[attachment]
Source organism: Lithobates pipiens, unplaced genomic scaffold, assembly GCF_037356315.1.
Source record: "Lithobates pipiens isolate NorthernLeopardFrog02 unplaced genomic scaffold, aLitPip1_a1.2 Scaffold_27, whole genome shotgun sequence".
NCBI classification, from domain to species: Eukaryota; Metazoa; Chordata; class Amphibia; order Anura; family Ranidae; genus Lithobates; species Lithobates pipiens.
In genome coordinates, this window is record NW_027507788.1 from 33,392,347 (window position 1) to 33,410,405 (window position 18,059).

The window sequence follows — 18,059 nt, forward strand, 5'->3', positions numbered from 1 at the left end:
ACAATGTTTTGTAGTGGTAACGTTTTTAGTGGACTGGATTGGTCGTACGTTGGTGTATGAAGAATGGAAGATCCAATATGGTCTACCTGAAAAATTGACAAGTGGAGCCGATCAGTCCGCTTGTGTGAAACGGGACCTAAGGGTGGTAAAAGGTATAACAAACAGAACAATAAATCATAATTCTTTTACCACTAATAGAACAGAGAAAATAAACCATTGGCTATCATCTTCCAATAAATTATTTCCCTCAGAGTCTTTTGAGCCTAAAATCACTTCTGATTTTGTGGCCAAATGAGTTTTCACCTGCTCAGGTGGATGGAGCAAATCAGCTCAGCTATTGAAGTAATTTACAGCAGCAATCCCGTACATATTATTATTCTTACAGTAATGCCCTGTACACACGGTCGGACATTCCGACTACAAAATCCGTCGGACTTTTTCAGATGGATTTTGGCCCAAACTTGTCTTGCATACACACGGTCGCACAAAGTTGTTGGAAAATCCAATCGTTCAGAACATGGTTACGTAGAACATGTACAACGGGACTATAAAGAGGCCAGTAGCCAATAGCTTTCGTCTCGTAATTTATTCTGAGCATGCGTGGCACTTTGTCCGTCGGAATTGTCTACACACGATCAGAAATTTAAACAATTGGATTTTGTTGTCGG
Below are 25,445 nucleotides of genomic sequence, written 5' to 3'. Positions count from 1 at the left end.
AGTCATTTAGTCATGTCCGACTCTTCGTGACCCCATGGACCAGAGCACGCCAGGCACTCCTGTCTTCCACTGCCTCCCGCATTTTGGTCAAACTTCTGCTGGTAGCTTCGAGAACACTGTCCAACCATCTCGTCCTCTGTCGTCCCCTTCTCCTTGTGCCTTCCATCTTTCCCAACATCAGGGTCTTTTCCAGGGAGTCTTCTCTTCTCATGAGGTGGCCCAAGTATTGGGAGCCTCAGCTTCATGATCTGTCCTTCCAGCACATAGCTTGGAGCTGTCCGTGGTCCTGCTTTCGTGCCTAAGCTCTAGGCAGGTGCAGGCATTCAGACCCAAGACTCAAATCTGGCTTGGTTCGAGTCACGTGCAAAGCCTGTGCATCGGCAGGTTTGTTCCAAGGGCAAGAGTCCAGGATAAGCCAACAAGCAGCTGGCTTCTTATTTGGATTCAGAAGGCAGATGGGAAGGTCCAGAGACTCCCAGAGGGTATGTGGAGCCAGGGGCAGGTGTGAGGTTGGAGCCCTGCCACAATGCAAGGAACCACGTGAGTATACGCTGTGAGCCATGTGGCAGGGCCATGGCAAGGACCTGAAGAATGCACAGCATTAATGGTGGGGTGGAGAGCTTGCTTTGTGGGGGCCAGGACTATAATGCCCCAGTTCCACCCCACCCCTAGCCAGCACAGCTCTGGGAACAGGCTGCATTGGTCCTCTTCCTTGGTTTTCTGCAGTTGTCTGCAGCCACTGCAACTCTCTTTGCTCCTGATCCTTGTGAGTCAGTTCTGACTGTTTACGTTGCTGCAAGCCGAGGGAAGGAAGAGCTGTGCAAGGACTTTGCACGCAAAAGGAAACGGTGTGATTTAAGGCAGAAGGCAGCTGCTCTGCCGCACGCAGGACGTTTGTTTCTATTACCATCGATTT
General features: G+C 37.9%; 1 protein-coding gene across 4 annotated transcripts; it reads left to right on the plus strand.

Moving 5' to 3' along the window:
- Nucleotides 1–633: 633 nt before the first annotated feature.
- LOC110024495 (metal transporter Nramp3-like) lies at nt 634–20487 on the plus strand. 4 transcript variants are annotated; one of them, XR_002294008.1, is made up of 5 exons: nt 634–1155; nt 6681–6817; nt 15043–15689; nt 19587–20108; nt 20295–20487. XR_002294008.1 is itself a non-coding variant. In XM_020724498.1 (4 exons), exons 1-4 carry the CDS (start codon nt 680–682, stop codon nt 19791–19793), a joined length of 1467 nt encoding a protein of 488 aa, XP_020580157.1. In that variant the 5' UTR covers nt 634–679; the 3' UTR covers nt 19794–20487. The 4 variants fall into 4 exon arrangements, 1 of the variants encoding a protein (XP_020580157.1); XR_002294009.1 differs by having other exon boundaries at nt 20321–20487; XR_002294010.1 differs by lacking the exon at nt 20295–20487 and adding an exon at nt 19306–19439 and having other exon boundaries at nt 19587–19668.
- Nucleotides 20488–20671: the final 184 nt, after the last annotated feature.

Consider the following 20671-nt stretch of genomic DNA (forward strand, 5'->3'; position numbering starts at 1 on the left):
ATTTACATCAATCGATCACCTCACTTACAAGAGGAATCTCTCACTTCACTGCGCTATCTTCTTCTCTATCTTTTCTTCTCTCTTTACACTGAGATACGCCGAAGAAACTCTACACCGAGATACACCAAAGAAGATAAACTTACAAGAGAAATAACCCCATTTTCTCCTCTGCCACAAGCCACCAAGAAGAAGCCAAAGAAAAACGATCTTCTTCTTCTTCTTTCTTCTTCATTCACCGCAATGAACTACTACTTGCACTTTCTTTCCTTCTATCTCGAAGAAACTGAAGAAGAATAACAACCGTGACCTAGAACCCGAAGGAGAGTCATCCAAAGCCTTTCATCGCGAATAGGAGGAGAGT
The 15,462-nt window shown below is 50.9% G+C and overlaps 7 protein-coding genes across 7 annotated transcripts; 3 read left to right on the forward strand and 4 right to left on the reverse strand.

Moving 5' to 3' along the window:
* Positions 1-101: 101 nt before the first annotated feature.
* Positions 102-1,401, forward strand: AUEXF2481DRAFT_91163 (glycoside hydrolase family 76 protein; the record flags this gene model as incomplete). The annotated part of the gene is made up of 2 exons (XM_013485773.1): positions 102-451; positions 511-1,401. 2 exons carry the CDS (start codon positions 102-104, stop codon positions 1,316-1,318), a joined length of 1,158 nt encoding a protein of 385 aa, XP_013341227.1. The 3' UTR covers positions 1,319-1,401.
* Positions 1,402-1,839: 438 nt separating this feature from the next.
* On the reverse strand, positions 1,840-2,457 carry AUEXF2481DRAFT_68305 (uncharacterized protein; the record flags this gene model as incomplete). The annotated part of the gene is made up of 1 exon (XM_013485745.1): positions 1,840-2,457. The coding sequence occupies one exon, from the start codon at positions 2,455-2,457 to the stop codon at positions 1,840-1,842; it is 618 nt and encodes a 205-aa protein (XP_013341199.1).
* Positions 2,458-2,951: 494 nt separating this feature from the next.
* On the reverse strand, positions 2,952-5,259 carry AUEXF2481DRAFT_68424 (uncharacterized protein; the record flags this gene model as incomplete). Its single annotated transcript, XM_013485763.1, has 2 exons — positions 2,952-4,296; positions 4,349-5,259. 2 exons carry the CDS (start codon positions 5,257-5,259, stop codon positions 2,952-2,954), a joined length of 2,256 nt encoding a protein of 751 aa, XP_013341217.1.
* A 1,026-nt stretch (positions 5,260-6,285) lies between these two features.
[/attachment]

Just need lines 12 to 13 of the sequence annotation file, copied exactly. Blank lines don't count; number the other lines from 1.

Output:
- LOC110024495 (metal transporter Nramp3-like) lies at nt 634–20487 on the plus strand. 4 transcript variants are annotated; one of them, XR_002294008.1, is made up of 5 exons: nt 634–1155; nt 6681–6817; nt 15043–15689; nt 19587–20108; nt 20295–20487. XR_002294008.1 is itself a non-coding variant. In XM_020724498.1 (4 exons), exons 1-4 carry the CDS (start codon nt 680–682, stop codon nt 19791–19793), a joined length of 1467 nt encoding a protein of 488 aa, XP_020580157.1. In that variant the 5' UTR covers nt 634–679; the 3' UTR covers nt 19794–20487. The 4 variants fall into 4 exon arrangements, 1 of the variants encoding a protein (XP_020580157.1); XR_002294009.1 differs by having other exon boundaries at nt 20321–20487; XR_002294010.1 differs by lacking the exon at nt 20295–20487 and adding an exon at nt 19306–19439 and having other exon boundaries at nt 19587–19668.
- Nucleotides 20488–20671: the final 184 nt, after the last annotated feature.